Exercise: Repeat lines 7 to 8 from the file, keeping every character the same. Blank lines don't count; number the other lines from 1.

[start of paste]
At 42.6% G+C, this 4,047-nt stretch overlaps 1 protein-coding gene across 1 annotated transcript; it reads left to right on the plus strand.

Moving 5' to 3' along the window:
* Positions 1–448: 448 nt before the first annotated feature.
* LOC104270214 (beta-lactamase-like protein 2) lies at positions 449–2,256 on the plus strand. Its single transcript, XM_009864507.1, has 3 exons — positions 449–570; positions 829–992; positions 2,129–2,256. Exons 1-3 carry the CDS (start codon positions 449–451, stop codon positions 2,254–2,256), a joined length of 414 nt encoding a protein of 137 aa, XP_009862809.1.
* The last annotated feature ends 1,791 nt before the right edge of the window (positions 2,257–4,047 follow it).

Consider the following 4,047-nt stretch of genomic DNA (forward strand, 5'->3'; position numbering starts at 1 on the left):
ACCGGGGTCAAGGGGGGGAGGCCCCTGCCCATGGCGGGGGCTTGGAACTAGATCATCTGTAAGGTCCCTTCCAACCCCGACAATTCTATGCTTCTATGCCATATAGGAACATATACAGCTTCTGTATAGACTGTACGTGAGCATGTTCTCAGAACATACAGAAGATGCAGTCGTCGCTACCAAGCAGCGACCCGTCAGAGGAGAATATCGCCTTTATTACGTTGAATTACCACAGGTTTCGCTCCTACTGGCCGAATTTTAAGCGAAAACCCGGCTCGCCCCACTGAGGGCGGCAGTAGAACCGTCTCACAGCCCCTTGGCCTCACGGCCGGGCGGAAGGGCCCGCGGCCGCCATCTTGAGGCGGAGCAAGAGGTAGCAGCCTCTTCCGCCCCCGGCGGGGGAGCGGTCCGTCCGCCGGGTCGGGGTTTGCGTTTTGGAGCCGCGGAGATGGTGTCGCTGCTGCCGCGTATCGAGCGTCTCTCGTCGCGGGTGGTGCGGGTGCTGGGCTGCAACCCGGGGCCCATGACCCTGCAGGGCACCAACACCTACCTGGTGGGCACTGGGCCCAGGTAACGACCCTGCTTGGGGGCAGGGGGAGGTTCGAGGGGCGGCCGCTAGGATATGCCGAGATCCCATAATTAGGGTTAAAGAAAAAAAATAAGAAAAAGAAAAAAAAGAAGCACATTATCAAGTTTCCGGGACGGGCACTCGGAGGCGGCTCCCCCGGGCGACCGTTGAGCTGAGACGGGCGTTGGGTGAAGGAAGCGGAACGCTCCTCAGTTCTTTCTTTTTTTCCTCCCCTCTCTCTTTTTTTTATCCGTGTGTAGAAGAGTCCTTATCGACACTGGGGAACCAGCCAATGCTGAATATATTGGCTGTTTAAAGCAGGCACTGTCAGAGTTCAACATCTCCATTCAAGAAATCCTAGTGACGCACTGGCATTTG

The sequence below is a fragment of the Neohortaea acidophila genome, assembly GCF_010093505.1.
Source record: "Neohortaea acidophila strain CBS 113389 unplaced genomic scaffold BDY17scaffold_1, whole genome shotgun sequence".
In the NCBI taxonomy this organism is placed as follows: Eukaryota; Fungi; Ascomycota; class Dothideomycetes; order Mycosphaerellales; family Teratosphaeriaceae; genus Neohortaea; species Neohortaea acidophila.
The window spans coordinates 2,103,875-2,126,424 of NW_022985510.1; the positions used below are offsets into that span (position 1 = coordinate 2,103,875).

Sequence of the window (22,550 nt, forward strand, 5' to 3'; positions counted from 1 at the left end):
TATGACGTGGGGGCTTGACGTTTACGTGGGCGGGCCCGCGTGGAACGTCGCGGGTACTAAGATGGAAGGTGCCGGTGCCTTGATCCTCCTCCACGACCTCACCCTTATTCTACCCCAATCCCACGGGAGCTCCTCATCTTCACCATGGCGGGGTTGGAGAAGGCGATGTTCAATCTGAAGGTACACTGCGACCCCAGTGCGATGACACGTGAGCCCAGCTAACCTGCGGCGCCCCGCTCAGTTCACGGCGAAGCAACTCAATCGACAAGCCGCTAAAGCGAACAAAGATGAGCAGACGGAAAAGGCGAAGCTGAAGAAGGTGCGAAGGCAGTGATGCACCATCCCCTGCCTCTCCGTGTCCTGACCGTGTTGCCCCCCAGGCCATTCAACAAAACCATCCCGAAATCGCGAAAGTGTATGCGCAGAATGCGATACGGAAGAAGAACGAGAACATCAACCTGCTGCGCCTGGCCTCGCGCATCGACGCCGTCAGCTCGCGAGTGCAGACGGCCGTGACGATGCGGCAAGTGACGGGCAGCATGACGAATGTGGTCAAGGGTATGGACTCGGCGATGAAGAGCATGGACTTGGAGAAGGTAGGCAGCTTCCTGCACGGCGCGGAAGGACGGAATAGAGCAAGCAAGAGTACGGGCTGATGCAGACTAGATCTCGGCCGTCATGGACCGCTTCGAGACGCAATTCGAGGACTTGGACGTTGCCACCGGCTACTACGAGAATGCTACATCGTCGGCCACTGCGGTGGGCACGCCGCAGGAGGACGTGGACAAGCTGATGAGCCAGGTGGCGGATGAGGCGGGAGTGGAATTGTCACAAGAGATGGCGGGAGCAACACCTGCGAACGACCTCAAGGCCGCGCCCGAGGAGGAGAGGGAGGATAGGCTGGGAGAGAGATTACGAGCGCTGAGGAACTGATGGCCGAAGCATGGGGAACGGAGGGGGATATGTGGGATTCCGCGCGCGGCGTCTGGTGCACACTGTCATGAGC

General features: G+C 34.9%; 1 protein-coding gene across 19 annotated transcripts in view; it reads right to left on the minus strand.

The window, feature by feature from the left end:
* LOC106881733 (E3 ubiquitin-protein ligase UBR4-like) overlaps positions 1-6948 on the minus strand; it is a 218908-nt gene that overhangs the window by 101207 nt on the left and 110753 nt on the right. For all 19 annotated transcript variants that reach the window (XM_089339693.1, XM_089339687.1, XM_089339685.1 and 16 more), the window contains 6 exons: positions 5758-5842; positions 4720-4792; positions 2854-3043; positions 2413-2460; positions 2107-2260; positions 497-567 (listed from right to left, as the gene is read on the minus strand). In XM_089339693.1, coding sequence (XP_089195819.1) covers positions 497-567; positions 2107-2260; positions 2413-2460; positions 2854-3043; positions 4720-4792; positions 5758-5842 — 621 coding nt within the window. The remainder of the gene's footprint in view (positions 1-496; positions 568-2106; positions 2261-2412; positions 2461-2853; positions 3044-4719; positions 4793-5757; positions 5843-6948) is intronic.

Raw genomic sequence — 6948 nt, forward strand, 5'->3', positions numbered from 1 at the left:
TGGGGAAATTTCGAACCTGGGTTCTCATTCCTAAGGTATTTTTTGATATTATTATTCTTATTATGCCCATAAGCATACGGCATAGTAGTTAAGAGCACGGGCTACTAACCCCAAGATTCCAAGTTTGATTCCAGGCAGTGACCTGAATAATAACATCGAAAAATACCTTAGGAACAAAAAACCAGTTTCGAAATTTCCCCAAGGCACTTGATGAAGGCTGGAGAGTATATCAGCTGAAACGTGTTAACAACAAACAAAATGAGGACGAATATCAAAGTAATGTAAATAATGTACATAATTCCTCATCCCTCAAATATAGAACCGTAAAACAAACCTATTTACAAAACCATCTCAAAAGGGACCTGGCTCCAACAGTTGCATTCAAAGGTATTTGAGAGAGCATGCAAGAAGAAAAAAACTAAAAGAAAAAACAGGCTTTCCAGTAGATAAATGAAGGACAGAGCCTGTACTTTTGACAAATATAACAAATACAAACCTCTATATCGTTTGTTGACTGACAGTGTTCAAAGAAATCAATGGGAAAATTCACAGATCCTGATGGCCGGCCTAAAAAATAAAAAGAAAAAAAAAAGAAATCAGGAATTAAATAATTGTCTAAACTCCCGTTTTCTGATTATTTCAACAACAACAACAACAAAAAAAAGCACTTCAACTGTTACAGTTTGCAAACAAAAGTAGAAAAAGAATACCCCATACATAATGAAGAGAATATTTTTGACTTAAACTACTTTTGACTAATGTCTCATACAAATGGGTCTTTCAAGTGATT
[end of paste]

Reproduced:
ACCGGGGTCAAGGGGGGGAGGCCCCTGCCCATGGCGGGGGCTTGGAACTAGATCATCTGTAAGGTCCCTTCCAACCCCGACAATTCTATGCTTCTATGCCATATAGGAACATATACAGCTTCTGTATAGACTGTACGTGAGCATGTTCTCAGAACATACAGAAGATGCAGTCGTCGCTACCAAGCAGCGACCCGTCAGAGGAGAATATCGCCTTTATTACGTTGAATTACCACAGGTTTCGCTCCTACTGGCCGAATTTTAAGCGAAAACCCGGCTCGCCCCACTGAGGGCGGCAGTAGAACCGTCTCACAGCCCCTTGGCCTCACGGCCGGGCGGAAGGGCCCGCGGCCGCCATCTTGAGGCGGAGCAAGAGGTAGCAGCCTCTTCCGCCCCCGGCGGGGGAGCGGTCCGTCCGCCGGGTCGGGGTTTGCGTTTTGGAGCCGCGGAGATGGTGTCGCTGCTGCCGCGTATCGAGCGTCTCTCGTCGCGGGTGGTGCGGGTGCTGGGCTGCAACCCGGGGCCCATGACCCTGCAGGGCACCAACACCTACCTGGTGGGCACTGGGCCCAGGTAACGACCCTGCTTGGGGGCAGGGGGAGGTTCGAGGGGCGGCCGCTAGGATATGCCGAGATCCCATAATTAGGGTTAAAGAAAAAAAATAAGAAAAAGAAAAAAAAGAAGCACATTATCAAGTTTCCGGGACGGGCACTCGGAGGCGGCTCCCCCGGGCGACCGTTGAGCTGAGACGGGCGTTGGGTGAAGGAAGCGGAACGCTCCTCAGTTCTTTCTTTTTTTCCTCCCCTCTCTCTTTTTTTTATCCGTGTGTAGAAGAGTCCTTATCGACACTGGGGAACCAGCCAATGCTGAATATATTGGCTGTTTAAAGCAGGCACTGTCAGAGTTCAACATCTCCATTCAAGAAATCCTAGTGACGCACTGGCATTTG

The sequence below is a fragment of the Neohortaea acidophila genome, assembly GCF_010093505.1.